By Sage Rountree


You’ve just finished your first big endurance event. In the following days or weeks, the feeling of being invincible and fully capable fades, leaving you wondering what comes next. Given the diligent preparation we make as we build to a race, it can be surprising to feel cast adrift so soon afterward. What happened to all that commitment? What happened to the sense of single-minded purpose and consistency? In this postpartum period, you might feel unanchored and unsure what to do about it. It’s time to set some new goals based on what you’ve learned in the preceding cycle.




Setting appropriate goals will help you avoid this post-event burnout and stay on track to make training a healthy part of your life. This takes some consideration and self-study. A solitary swim, ride, run, or hike is a nice time to think through this exercise. If you’re a journal writer, you can make notes when you get back home.


First, give some thought to the reasons you committed to the event in the first place. Were you dared to do it? Were you trying to prove something to yourself—or to someone else? Were you eager to wear the finisher’s shirt? Were you looking for a challenge? Were you aiming to lose weight or lower your cholesterol? As you note your list of reasons, tag them as external or internal motivations.


Next, think about how your perspective on training shifted over the course of your preparation for your event. Did your reasons for training remain the same? Or did something change? If so, how, and was that shift from external to internal, or vice versa? For example, did you begin your training out of a sense of challenge after being encouraged by a friend, and did you find along the way that you loved the way you felt postworkout?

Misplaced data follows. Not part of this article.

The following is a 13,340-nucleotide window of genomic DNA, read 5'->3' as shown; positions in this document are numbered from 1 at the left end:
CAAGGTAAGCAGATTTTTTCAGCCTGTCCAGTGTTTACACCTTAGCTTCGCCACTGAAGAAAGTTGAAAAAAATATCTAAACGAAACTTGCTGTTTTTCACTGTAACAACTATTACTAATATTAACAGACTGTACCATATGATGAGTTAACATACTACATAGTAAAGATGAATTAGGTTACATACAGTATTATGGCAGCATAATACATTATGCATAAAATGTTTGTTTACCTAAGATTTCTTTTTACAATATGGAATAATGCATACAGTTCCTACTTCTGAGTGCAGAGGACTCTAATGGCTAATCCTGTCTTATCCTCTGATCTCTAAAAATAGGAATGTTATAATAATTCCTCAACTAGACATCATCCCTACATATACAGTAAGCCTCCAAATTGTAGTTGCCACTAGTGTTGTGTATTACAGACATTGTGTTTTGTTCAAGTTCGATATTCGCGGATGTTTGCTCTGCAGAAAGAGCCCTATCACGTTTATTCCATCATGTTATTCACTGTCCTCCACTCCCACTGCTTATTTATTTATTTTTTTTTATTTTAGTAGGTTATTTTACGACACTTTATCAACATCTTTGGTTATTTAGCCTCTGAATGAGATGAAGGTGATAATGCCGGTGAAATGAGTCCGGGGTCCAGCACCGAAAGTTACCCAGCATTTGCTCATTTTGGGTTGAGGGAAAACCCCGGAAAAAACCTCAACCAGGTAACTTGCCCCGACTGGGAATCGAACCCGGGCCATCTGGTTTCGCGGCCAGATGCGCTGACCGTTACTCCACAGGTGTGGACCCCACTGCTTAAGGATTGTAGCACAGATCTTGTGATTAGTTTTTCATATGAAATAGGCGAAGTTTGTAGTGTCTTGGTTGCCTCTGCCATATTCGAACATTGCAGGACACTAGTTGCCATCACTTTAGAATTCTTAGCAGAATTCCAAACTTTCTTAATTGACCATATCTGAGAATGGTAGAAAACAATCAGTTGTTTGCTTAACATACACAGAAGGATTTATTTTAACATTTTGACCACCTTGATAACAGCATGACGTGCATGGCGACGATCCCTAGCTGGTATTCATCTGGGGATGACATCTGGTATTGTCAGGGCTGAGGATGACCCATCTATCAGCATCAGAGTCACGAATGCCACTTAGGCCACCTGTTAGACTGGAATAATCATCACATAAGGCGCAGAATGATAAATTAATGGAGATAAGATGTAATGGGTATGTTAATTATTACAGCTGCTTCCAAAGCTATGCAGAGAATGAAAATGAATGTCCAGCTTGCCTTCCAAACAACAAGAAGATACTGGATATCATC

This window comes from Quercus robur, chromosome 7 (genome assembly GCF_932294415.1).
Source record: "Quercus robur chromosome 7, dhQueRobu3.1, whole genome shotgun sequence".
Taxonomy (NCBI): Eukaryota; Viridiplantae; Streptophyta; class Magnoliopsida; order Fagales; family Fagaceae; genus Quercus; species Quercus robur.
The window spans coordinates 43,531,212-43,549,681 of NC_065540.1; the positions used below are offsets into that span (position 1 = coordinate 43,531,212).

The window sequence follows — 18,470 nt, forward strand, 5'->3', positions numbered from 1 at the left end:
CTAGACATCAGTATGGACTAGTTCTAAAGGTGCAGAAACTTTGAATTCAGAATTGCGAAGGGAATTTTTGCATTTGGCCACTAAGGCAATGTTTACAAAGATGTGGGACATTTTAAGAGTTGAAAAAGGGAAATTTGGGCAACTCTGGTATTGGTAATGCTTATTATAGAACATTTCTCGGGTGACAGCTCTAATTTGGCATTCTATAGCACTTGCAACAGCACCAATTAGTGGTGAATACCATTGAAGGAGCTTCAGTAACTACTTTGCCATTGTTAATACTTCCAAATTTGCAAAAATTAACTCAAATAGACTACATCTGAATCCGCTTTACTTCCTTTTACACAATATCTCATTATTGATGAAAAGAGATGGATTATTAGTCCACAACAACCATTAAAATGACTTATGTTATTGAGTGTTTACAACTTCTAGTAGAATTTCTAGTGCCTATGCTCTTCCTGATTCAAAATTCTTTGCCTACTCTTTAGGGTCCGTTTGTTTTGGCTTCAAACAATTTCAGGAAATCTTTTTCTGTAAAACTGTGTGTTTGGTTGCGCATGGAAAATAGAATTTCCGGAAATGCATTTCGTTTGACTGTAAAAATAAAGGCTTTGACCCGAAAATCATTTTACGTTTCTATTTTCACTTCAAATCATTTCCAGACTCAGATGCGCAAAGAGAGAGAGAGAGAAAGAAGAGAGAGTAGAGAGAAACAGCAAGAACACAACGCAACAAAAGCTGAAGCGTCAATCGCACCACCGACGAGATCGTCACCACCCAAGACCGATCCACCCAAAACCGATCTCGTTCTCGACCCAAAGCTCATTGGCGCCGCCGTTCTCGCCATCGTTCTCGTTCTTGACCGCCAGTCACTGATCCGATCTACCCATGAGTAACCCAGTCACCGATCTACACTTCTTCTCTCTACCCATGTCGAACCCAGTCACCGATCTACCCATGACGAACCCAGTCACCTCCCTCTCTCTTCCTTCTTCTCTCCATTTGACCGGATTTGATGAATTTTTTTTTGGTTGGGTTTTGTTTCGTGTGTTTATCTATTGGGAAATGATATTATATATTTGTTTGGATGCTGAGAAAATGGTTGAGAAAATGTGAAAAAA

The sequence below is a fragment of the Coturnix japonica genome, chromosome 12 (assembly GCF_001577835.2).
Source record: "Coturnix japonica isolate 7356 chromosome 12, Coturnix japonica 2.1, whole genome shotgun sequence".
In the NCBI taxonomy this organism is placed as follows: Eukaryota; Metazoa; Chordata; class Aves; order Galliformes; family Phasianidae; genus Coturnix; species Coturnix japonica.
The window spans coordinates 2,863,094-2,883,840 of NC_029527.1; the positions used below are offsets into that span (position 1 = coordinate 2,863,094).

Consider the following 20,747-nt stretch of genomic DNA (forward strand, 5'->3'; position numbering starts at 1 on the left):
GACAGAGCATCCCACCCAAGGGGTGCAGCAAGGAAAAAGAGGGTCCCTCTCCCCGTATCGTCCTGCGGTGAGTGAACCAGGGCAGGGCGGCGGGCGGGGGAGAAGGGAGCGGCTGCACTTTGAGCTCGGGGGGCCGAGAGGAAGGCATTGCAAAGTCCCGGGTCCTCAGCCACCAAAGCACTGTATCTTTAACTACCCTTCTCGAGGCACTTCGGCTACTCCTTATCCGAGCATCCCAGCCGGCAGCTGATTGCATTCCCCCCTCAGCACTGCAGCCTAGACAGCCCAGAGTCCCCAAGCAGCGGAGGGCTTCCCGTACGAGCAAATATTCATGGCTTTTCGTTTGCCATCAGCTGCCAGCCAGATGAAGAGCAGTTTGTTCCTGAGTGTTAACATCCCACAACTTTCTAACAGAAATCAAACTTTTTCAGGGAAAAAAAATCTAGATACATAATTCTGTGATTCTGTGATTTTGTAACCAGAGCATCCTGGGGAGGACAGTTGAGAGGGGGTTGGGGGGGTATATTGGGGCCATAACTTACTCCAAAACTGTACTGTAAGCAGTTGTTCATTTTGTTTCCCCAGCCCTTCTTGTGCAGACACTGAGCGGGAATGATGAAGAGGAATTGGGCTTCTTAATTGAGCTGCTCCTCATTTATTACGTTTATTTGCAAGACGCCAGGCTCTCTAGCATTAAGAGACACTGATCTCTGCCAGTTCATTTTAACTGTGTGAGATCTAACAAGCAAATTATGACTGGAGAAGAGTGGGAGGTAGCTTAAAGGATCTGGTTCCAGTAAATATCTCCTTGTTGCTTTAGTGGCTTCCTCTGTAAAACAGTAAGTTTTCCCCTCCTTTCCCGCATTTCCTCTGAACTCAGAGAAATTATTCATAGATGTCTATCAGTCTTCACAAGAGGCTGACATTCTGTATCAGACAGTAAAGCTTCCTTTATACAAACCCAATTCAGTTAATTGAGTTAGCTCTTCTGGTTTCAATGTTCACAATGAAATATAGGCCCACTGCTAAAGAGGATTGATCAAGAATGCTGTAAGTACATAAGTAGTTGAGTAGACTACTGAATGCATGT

Finally, reflect on whether you personally respond better to external or internal motivation. If both work for you, in what ratio will they most encourage you? What will it take to keep you on track and to make fitness a regular part of your life? The answer will be completely individual.




Use your newfound self-awareness to set your goals. If you respond well to having a race to build toward, choose one or a series to commit to. If you do better outside of competition, you might aim to log five workouts a week. What’s important is that these goals come from you and that they are suited to your own needs and psychology.


Be sure your goals are SMART—specific, measurable, attainable, realistic, and time-specific. Make them something you can clearly define and reasonably achieve. As you form these goals, you’ll start to see how you can best structure a support network to help you reach them.


Don’t let your focus be exclusively on a single endpoint, though. Instead, be sure that there are many smaller, supporting goals that will help you enjoy the entire process rather than narrowmindedly zooming in on only the pinnacle goal. The journey must be as important as the destination.




If you find that you respond better to external motivation, seek a group to train with. An obligation to show up for and keep up with a group will be a powerful motivator—as, of course, will group members and your own sense of pride. This is also a useful way to get faster. Accountability is priceless, whether it is to a group, a training partner, or a coach.


On the other hand, if your internal motivation is strong, you may not have a problem continuing your program. Your problem, in fact, may be in maintaining a balance between training and life to keep your exercise in its proper place as a healthy habit, not an obsession. A trusted friend or coach can give you valuable feedback here, helping you maintain a training program that supports you as a person rather than wearing you down.


Ultimately, you’ll find that the overarching, most important goal is to be a balanced, healthy athlete. This balance comes from setting appropriate targets, focusing more on the process than the outcome, and using your sport as one element of your fit life.


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Sage Rountree ( is a yoga teacher, endurance sports coach, and author of The Athlete’s Guide to Yoga, among other works. She co-owns the Carrboro Yoga Company (